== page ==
I recall folk suggesting lisp had no role left in the 80s.
> I would find it unlikely for Perl to retain its role as unix system glue if the future holds no native implementation.
Do you mean no VM? Perl 5 has a VM.
Posted Feb 14, 2013 11:47 UTC (Thu) by alankila (subscriber, #47141)
As to the question about role, people with Unix heritage are likely to be quite resistant to anything that needs a JVM to run, so that makes Perl 6 unusable for traditional sysadmin tasks where Perl 5 was clear upgrade from bash, awk, sed, etc. I personally appreciate the idea of using JVM, because one really good thing about java is that there's a ton of good libraries written for this language, so that would immediately seed a pretty big "JPAN" for Perl 6. However, in order to *really* benefit from that, the usage of those classes should be as transparent and easy as humanly possible. And of course it requires an IDE that is capable of handling Perl6 while completing java types and method arguments... With 6, is it still true that only perl can parse Perl?
You see, I've griped before about Perl 6's reprogrammable syntax, or about overly complex syntaxes in general. It makes it hard for tools to work out what to autocomplete, where syntax errors are if the expression is not valid, etc. Of course, with reprogrammable syntax I guess any hope for parsing anything is lost unless your parser happens to be a Perl 6 compiler.
Posted Feb 15, 2013 0:23 UTC (Fri) by raiph (guest, #89283)
Perl 6 does not need a JVM to run.
I agree that many who might accept a technically adequate Rakudo/Parrot might balk at a technically adequate Rakudo/JVM that was (perceived to be) proprietary.
> I personally appreciate the idea of using JVM
There will likely soon be a Rakudo/JVM.
> one really good thing about java is that there's a ton of good libraries written for this language, so that would immediately seed a pretty big "JPAN" for Perl 6. However, in order to *really* benefit from that, the usage of those classes should be as transparent and easy as humanly possible.
Rakudo/JVM is supposed to just be a stepping stone to A) completion of the Perl 6 spec (in particular concurrency) and B) porting to other backends. It's not necessarily interesting to jnthn (the guy doing the port) beyond these short term roles. But you're right that it may get more interesting than that. We'll see.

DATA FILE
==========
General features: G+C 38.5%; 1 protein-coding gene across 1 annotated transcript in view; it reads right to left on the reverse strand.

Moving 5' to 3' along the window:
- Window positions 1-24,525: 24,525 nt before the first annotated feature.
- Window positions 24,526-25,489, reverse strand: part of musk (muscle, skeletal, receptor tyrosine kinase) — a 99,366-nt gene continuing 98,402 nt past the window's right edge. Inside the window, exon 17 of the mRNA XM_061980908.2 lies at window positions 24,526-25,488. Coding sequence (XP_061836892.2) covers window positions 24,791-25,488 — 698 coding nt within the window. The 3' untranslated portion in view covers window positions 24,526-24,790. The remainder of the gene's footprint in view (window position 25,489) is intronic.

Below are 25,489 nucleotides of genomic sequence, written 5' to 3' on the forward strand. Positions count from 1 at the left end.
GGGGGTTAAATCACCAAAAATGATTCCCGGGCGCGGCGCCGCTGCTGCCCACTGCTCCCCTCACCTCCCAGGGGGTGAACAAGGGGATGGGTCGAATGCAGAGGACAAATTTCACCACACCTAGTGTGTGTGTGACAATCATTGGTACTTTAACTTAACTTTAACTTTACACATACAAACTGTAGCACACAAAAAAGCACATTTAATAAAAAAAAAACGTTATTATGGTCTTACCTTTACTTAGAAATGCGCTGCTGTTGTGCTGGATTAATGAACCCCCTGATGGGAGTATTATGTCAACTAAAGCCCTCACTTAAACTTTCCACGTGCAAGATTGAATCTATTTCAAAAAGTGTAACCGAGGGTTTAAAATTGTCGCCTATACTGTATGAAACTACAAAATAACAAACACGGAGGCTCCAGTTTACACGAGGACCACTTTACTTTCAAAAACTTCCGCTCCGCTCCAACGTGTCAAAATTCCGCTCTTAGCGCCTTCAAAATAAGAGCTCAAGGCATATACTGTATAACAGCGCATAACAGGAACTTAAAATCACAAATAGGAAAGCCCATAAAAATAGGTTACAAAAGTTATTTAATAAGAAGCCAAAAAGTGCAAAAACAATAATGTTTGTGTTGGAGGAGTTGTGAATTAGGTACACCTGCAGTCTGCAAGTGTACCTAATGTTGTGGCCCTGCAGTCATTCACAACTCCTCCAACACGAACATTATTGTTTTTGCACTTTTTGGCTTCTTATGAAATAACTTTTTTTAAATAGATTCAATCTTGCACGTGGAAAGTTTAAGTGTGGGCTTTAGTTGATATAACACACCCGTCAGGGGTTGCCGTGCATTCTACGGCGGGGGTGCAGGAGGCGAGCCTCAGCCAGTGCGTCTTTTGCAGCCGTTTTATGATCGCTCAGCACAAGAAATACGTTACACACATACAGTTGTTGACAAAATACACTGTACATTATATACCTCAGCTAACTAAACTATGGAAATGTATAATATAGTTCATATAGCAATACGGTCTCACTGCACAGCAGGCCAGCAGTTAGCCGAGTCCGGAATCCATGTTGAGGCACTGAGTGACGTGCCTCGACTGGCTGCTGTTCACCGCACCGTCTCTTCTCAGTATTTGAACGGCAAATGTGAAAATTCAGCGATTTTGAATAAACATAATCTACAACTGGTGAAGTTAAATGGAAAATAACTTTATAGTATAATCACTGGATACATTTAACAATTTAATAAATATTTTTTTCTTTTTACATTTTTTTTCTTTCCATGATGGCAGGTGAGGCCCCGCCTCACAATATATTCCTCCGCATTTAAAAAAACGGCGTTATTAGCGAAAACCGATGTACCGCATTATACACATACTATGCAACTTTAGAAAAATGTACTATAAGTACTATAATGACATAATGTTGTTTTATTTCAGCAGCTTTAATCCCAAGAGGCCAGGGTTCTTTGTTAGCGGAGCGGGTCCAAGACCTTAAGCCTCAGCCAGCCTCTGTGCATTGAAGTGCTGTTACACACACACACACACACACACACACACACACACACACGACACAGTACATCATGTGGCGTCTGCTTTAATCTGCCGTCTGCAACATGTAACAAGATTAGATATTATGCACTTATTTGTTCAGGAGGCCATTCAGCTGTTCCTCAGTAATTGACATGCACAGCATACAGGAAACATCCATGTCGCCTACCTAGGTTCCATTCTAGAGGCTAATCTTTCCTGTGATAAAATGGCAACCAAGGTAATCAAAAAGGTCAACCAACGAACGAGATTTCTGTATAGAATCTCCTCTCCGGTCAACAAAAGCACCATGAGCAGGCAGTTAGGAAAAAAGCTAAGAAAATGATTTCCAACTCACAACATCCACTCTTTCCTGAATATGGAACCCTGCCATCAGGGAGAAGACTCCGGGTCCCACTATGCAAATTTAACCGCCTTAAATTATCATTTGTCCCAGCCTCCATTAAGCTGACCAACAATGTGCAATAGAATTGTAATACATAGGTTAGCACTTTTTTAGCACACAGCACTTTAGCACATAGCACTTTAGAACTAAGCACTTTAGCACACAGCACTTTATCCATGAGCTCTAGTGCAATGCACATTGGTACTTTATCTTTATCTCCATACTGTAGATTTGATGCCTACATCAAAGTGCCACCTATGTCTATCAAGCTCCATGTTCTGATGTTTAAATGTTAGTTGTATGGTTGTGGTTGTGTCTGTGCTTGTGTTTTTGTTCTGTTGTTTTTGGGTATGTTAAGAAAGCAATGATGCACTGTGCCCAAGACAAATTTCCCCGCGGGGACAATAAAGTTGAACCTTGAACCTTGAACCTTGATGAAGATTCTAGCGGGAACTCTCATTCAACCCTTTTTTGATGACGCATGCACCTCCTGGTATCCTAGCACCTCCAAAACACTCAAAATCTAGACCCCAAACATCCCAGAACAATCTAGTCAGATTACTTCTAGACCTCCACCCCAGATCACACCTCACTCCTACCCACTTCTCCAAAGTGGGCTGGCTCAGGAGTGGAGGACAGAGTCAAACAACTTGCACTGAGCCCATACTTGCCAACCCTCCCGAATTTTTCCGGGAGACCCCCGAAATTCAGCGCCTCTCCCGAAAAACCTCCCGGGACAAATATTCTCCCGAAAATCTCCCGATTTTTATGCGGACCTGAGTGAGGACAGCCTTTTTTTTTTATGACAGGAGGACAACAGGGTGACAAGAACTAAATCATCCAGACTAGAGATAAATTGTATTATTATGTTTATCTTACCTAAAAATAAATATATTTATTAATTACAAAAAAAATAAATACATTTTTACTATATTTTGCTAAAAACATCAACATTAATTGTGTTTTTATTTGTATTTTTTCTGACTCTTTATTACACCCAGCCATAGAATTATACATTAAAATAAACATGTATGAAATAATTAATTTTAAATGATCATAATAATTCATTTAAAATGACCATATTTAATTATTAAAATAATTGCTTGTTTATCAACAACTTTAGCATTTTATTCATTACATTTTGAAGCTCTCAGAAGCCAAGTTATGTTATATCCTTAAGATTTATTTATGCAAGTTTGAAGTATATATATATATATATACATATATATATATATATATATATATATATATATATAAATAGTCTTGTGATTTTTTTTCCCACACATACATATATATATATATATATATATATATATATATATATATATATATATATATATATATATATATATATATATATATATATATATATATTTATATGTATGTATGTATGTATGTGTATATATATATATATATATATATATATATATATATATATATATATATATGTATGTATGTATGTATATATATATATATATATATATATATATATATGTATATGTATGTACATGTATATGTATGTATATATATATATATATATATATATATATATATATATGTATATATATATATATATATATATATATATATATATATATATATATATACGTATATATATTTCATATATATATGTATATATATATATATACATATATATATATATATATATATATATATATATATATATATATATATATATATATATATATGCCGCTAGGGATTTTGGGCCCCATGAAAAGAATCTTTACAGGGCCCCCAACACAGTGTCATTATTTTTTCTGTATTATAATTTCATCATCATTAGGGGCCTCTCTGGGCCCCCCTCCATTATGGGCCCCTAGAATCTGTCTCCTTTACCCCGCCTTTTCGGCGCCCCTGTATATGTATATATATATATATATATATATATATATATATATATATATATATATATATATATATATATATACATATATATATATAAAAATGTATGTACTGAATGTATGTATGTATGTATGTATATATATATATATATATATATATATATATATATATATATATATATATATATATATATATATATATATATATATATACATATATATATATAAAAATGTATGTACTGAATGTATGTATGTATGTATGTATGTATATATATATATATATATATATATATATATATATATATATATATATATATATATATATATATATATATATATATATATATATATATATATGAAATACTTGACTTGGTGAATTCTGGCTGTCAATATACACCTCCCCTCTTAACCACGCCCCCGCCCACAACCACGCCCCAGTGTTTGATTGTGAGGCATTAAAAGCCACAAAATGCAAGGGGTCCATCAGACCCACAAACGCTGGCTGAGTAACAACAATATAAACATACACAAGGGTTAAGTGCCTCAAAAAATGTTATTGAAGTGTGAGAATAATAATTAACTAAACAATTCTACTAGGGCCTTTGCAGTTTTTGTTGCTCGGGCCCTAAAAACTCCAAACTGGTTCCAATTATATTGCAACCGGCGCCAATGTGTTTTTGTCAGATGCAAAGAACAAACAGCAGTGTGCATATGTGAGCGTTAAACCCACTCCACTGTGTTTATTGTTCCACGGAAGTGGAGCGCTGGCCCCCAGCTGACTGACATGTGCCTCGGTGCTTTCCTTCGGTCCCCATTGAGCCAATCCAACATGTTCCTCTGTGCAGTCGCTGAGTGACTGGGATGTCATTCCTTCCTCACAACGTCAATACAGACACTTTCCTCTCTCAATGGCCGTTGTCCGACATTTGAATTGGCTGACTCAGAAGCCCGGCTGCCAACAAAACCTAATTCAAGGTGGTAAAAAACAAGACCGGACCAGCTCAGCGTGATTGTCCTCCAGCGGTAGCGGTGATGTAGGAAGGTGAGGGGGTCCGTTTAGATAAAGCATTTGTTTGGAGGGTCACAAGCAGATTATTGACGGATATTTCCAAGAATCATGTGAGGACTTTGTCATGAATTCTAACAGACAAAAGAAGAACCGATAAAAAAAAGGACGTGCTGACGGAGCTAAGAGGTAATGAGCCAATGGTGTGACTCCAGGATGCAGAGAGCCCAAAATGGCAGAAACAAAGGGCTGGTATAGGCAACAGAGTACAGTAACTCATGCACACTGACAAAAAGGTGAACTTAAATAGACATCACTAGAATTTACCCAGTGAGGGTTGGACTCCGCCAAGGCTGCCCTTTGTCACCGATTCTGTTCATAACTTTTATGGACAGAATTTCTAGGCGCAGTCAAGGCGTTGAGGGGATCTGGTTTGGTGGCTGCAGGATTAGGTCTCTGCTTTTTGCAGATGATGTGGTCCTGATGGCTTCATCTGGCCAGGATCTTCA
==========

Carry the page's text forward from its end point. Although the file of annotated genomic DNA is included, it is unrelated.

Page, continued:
> With 6, is it still true that only perl can parse Perl?
From a theoretical perspective, the situation is basically the same. (Perl 6 has gone further down this road, with features like lisp-style macros that mean that Perl 6, just like Perl 5, just like lisps, just like haskell with Template Haskell, theoretically isn't parseable without a full language implementation.)
From a practical perspective, the situation is much better. One shift is what Larry Wall has phrased as "only Perl 6 can parse Perl 6". Note the extra capital 'P', reflecting the fact that Perl 6 is a specification not an implementation which makes a big practical difference. Another is that Perl 6 is a much more regular language than Perl 5.
Also see http://stackoverflow.com/questions/5916194/can-only-perl6...
> Of course, with reprogrammable syntax I guess any hope for parsing anything is lost unless your parser happens to be a Perl 6 compiler.
Heh. You've let theory overrun your sense of pragmatics.
(Quick test. Perl 6 contains a function is-prime that will occasionally return the wrong answer. Does that make it useless?)
Rob Hoelzro has written a syntax highlighter in python. As far as I know it works without errors on everything that's been thrown at it.
Copyright © 2013, Eklektix, Inc.
Comments and public postings are copyrighted by their creators.
Linux is a registered trademark of Linus Torvalds